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Rows of free weights adorn the Hofstra wrestling team’s renovated strength and conditioning room, waiting to help Hofstra student-athletes build muscle and increase strength for the upcoming season.
P.J. Gillespie is one of the team members taking advantage of the new training facility. But the sophomore is also spending more time on the cardio machines as he prepares for the jump into the 165-pound weight class, after wrestling at 149 pounds last year.
The move comes one year after the Long Beach, New York, native captured a Colonial Athletic Association championship and became an NCAA qualiﬁ er. After winning the CAA Rookie of the Year Award and earning a selection on the All-Freshman team, Gillespie is challenging himself by moving into a weight class that historically has been one of Hofstra’s greatest strengths, led by Mike Patrovich’s two All-American selections in 2006 and 2007. “I’m just getting my strength up because wrestling bigger guys obviously takes a lot more energy,” Gillespie said. “I need more strength in order to execute more moves.”
Gillespie went 21-15 last season after redshirting the year before. Despite the move to 165 pounds this season, the physical education major said his goals remain similar to those he achieved in his ﬁ rst full season.“I want to make it to the national championship and win the CAA again,” Gillespie said. “Just do it over, except this year, I obviously want to get to the All-America stand.”
Gillespie’s senior year at Long Beach High School in 2007 resulted in a New York state championship and a 41-0 record. That immaculate ledger led to eroded conﬁ dence when Gillespie lost some early-season matches to start his Hofstra career. Yet he said those struggles helped him improve to the point where he still racked up ﬁ ve pins and won two matches against nationally ranked opponents in the NCAA Championships before losing in the national quarterﬁ nals. “Last year there was a one-month period where I wasn’t wrestling well and had a bunch of losses that deﬁ nitely put me down in the dumps,” Gillespie said. “But you have to get over it and amp yourself up.” Hurling a top-ranked opponent to the mat is one way to infuse adrenaline. Perhaps Gillespie’s most impressive victory came during the second tie-breaker of the CAA championship match when he outlasted No. 1-seed Mike Roberts, defeating the Boston University standout by a single point.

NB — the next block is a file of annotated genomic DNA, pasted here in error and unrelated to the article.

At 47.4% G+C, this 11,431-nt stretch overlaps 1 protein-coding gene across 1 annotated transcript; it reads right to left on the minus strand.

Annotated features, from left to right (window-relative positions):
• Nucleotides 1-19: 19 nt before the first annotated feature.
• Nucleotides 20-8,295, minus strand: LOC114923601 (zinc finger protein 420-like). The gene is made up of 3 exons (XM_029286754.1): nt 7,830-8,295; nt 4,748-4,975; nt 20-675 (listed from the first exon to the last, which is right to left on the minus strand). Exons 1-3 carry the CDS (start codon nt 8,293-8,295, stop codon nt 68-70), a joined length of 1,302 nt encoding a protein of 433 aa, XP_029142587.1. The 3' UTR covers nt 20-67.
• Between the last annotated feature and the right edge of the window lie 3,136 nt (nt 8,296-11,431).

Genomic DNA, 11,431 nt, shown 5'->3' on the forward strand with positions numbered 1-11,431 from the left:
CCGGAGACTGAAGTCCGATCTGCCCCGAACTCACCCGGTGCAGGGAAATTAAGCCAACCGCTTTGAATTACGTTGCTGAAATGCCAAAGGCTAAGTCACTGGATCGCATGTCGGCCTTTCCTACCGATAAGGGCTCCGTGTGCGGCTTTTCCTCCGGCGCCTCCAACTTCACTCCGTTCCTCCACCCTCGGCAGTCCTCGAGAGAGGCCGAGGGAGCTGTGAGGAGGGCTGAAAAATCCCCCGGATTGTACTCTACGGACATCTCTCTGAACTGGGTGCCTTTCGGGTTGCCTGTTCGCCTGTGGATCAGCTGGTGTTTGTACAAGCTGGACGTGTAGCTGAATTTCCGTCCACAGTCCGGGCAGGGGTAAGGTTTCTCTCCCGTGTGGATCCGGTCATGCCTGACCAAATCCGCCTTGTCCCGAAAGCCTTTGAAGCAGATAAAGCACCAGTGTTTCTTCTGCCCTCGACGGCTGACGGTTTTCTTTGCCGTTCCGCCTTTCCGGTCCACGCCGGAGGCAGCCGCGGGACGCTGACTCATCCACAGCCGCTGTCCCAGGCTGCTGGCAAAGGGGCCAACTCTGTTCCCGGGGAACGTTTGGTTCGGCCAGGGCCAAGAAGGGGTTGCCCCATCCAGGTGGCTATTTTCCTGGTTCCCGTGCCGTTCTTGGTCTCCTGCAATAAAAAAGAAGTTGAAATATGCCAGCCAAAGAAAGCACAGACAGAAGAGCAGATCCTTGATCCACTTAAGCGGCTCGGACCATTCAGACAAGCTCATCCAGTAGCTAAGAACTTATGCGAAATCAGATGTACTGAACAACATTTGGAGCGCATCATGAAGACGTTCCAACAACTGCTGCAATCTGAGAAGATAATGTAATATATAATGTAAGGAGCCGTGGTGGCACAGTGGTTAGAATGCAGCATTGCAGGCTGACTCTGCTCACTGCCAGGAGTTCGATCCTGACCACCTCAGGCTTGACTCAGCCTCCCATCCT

Gillespie’s win put him into the national tournament, where he won twice despite being neither ranked nor seeded. The Roberts’ take-down from the previous tournament afﬁ rmed Gillespie’s talent and carried momentum into the NCAA Tournament, which featured matches against top-seeded opponents from powerhouse programs. “It gave me a big conﬁ dence boost, just knowing I could hang with some of the best guys in the country,” Gillespie said.
Ryan Patrovich is also making a move up in weight class for the Pride, vacating the class that Gillespie now occupies. The junior will wrestle this season at 174 pounds. Patrovich’s move comes after the Bohemia, New York, native qualiﬁ ed for the NCAA Tournament the previous two seasons as a 165-pounder. In addition to training for stronger opponents, Patrovich is also taking on the role as Gillespie’s mentor, instructing the fellow Long Islander about the strategy and preparation required to succeed in the 165-pound bracket. Patrovich said his move will lift last season’s burden of losing pounds to make weight every week. Gillespie’s move could also alleviate the strain during weigh-in time.
“I think he’ll stay fresher throughout the year, and it’ll be more enjoyable for him,” said Patrovich, who said Gillespie has the skills to bypass the 157-pound class for the 165-pound spot. “It’s not like high school, where you can go up a weight class or two for another match. It takes a toll on your body when you’re cutting a lot of weight.” Patrovich and Gillespie share the distinction of redshirting before becoming key contributors to Hofstra’s eighth consecutive CAA championship team last season. A year of rest also allowed Gillespie to heal a season-ending meniscus injury that occurred during his ﬁ rst collegiate tournament.
“It did a lot for me as far as watching other guys and realizing that college wrestling is a new level from high school,” Gillespie said. “I had to do a lot of rehab, but it helped as far as the observing part.” Gillespie continues to learn from Patrovich, while also getting some encouragement from former champion Pride wrestlers who still maintain a connection with the program. Jon Masa became the Pride’s only three-time All-American, winning in 2003, 2005 and 2006 at the 149-pound weight class. After grappling with Masa during fall practices, Gillespie said the winter matches that count in the standings seem less daunting.
It also helps that the former champions set a high standard that Gillespie hopes to reach with more experience. Gillespie works with Masa twice a week, working out at clinics that Gillespie’s father helps organize. The constant stream of friendly challenges from his fellow Pride wrestlers has Gillespie primed for another successful season that will include matchups against non-conference powers like Ohio State and Nebraska. “Pins almost never happen in college, so every match is literally a battle,” Gillespie said.